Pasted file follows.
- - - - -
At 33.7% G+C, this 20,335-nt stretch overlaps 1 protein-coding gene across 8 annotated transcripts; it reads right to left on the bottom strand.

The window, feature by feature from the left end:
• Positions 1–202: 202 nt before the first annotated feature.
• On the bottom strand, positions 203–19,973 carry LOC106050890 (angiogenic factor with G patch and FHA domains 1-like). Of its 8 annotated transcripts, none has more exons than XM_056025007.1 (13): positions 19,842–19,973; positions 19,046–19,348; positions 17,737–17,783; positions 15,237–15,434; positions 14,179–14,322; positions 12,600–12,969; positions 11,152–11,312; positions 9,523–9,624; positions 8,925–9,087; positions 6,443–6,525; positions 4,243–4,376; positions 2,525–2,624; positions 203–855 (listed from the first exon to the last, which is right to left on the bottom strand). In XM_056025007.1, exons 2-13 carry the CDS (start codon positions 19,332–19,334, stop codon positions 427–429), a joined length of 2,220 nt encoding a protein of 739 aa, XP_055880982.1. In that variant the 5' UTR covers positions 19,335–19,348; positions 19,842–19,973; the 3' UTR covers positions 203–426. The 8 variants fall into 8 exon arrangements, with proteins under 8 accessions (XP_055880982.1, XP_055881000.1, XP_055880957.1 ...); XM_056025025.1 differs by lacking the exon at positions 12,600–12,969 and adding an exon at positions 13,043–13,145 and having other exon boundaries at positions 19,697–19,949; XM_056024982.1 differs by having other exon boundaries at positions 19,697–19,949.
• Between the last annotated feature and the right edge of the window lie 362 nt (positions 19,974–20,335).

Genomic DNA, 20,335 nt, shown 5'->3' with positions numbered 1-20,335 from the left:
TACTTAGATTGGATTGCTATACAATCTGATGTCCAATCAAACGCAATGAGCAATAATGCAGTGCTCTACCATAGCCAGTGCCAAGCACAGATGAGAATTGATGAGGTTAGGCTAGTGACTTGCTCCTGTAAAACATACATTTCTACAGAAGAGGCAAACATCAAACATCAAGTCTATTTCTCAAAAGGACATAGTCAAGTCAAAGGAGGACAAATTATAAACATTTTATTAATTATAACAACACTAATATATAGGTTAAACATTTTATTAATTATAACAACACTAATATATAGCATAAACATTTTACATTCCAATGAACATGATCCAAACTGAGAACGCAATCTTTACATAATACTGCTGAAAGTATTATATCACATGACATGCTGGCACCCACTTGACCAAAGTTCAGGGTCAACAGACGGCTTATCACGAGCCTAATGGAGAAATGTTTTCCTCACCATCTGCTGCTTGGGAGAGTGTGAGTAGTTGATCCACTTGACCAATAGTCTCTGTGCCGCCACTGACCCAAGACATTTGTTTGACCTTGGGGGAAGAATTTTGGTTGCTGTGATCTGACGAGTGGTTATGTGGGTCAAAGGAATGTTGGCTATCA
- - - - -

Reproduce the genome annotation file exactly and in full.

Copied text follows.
At 33.7% G+C, this 20,335-nt stretch overlaps 1 protein-coding gene across 8 annotated transcripts; it reads right to left on the bottom strand.

The window, feature by feature from the left end:
• Positions 1–202: 202 nt before the first annotated feature.
• On the bottom strand, positions 203–19,973 carry LOC106050890 (angiogenic factor with G patch and FHA domains 1-like). Of its 8 annotated transcripts, none has more exons than XM_056025007.1 (13): positions 19,842–19,973; positions 19,046–19,348; positions 17,737–17,783; positions 15,237–15,434; positions 14,179–14,322; positions 12,600–12,969; positions 11,152–11,312; positions 9,523–9,624; positions 8,925–9,087; positions 6,443–6,525; positions 4,243–4,376; positions 2,525–2,624; positions 203–855 (listed from the first exon to the last, which is right to left on the bottom strand). In XM_056025007.1, exons 2-13 carry the CDS (start codon positions 19,332–19,334, stop codon positions 427–429), a joined length of 2,220 nt encoding a protein of 739 aa, XP_055880982.1. In that variant the 5' UTR covers positions 19,335–19,348; positions 19,842–19,973; the 3' UTR covers positions 203–426. The 8 variants fall into 8 exon arrangements, with proteins under 8 accessions (XP_055880982.1, XP_055881000.1, XP_055880957.1 ...); XM_056025025.1 differs by lacking the exon at positions 12,600–12,969 and adding an exon at positions 13,043–13,145 and having other exon boundaries at positions 19,697–19,949; XM_056024982.1 differs by having other exon boundaries at positions 19,697–19,949.
• Between the last annotated feature and the right edge of the window lie 362 nt (positions 19,974–20,335).

Genomic DNA, 20,335 nt, shown 5'->3' with positions numbered 1-20,335 from the left:
TACTTAGATTGGATTGCTATACAATCTGATGTCCAATCAAACGCAATGAGCAATAATGCAGTGCTCTACCATAGCCAGTGCCAAGCACAGATGAGAATTGATGAGGTTAGGCTAGTGACTTGCTCCTGTAAAACATACATTTCTACAGAAGAGGCAAACATCAAACATCAAGTCTATTTCTCAAAAGGACATAGTCAAGTCAAAGGAGGACAAATTATAAACATTTTATTAATTATAACAACACTAATATATAGGTTAAACATTTTATTAATTATAACAACACTAATATATAGCATAAACATTTTACATTCCAATGAACATGATCCAAACTGAGAACGCAATCTTTACATAATACTGCTGAAAGTATTATATCACATGACATGCTGGCACCCACTTGACCAAAGTTCAGGGTCAACAGACGGCTTATCACGAGCCTAATGGAGAAATGTTTTCCTCACCATCTGCTGCTTGGGAGAGTGTGAGTAGTTGATCCACTTGACCAATAGTCTCTGTGCCGCCACTGACCCAAGACATTTGTTTGACCTTGGGGGAAGAATTTTGGTTGCTGTGATCTGACGAGTGGTTATGTGGGTCAAAGGAATGTTGGCTATCA